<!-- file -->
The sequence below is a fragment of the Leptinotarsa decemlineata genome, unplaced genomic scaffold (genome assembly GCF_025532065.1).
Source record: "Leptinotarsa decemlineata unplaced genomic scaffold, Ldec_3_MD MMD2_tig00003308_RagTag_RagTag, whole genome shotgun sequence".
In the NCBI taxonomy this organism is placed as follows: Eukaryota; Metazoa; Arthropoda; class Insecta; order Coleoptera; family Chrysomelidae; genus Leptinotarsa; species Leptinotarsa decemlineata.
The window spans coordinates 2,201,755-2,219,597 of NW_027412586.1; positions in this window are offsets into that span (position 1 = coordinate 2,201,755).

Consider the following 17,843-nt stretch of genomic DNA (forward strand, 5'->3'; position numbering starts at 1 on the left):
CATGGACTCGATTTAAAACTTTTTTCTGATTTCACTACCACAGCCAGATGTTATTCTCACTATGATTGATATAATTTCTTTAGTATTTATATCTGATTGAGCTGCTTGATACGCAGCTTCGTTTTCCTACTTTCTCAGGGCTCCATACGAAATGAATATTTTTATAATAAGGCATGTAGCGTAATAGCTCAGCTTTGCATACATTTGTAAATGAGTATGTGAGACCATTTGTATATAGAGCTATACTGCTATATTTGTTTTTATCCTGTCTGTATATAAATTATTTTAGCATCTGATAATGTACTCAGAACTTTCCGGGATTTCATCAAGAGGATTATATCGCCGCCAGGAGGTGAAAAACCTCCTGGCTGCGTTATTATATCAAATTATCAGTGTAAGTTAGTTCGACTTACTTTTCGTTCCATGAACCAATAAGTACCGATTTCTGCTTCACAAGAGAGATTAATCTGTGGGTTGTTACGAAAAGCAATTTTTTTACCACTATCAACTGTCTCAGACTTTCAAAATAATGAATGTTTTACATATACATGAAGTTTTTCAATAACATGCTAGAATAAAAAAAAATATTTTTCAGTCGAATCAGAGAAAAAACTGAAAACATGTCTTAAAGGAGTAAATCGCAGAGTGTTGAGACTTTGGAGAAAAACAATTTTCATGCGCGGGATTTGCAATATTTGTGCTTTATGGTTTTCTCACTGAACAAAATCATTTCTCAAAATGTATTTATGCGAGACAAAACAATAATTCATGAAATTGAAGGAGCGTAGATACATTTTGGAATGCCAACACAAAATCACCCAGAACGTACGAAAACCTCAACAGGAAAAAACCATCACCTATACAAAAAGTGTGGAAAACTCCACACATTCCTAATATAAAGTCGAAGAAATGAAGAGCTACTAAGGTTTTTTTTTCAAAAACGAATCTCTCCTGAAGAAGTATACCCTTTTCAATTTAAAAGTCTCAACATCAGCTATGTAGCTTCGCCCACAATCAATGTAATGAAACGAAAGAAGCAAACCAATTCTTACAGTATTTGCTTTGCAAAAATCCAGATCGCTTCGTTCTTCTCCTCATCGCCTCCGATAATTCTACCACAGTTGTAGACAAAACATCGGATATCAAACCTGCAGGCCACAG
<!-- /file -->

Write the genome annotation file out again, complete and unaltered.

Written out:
The sequence below is a fragment of the Leptinotarsa decemlineata genome, unplaced genomic scaffold (genome assembly GCF_025532065.1).
Source record: "Leptinotarsa decemlineata unplaced genomic scaffold, Ldec_3_MD MMD2_tig00003308_RagTag_RagTag, whole genome shotgun sequence".
In the NCBI taxonomy this organism is placed as follows: Eukaryota; Metazoa; Arthropoda; class Insecta; order Coleoptera; family Chrysomelidae; genus Leptinotarsa; species Leptinotarsa decemlineata.
The window spans coordinates 2,201,755-2,219,597 of NW_027412586.1; positions in this window are offsets into that span (position 1 = coordinate 2,201,755).

Consider the following 17,843-nt stretch of genomic DNA (forward strand, 5'->3'; position numbering starts at 1 on the left):
CATGGACTCGATTTAAAACTTTTTTCTGATTTCACTACCACAGCCAGATGTTATTCTCACTATGATTGATATAATTTCTTTAGTATTTATATCTGATTGAGCTGCTTGATACGCAGCTTCGTTTTCCTACTTTCTCAGGGCTCCATACGAAATGAATATTTTTATAATAAGGCATGTAGCGTAATAGCTCAGCTTTGCATACATTTGTAAATGAGTATGTGAGACCATTTGTATATAGAGCTATACTGCTATATTTGTTTTTATCCTGTCTGTATATAAATTATTTTAGCATCTGATAATGTACTCAGAACTTTCCGGGATTTCATCAAGAGGATTATATCGCCGCCAGGAGGTGAAAAACCTCCTGGCTGCGTTATTATATCAAATTATCAGTGTAAGTTAGTTCGACTTACTTTTCGTTCCATGAACCAATAAGTACCGATTTCTGCTTCACAAGAGAGATTAATCTGTGGGTTGTTACGAAAAGCAATTTTTTTACCACTATCAACTGTCTCAGACTTTCAAAATAATGAATGTTTTACATATACATGAAGTTTTTCAATAACATGCTAGAATAAAAAAAAATATTTTTCAGTCGAATCAGAGAAAAAACTGAAAACATGTCTTAAAGGAGTAAATCGCAGAGTGTTGAGACTTTGGAGAAAAACAATTTTCATGCGCGGGATTTGCAATATTTGTGCTTTATGGTTTTCTCACTGAACAAAATCATTTCTCAAAATGTATTTATGCGAGACAAAACAATAATTCATGAAATTGAAGGAGCGTAGATACATTTTGGAATGCCAACACAAAATCACCCAGAACGTACGAAAACCTCAACAGGAAAAAACCATCACCTATACAAAAAGTGTGGAAAACTCCACACATTCCTAATATAAAGTCGAAGAAATGAAGAGCTACTAAGGTTTTTTTTTCAAAAACGAATCTCTCCTGAAGAAGTATACCCTTTTCAATTTAAAAGTCTCAACATCAGCTATGTAGCTTCGCCCACAATCAATGTAATGAAACGAAAGAAGCAAACCAATTCTTACAGTATTTGCTTTGCAAAAATCCAGATCGCTTCGTTCTTCTCCTCATCGCCTCCGATAATTCTACCACAGTTGTAGACAAAACATCGGATATCAAACCTGCAGGCCACAG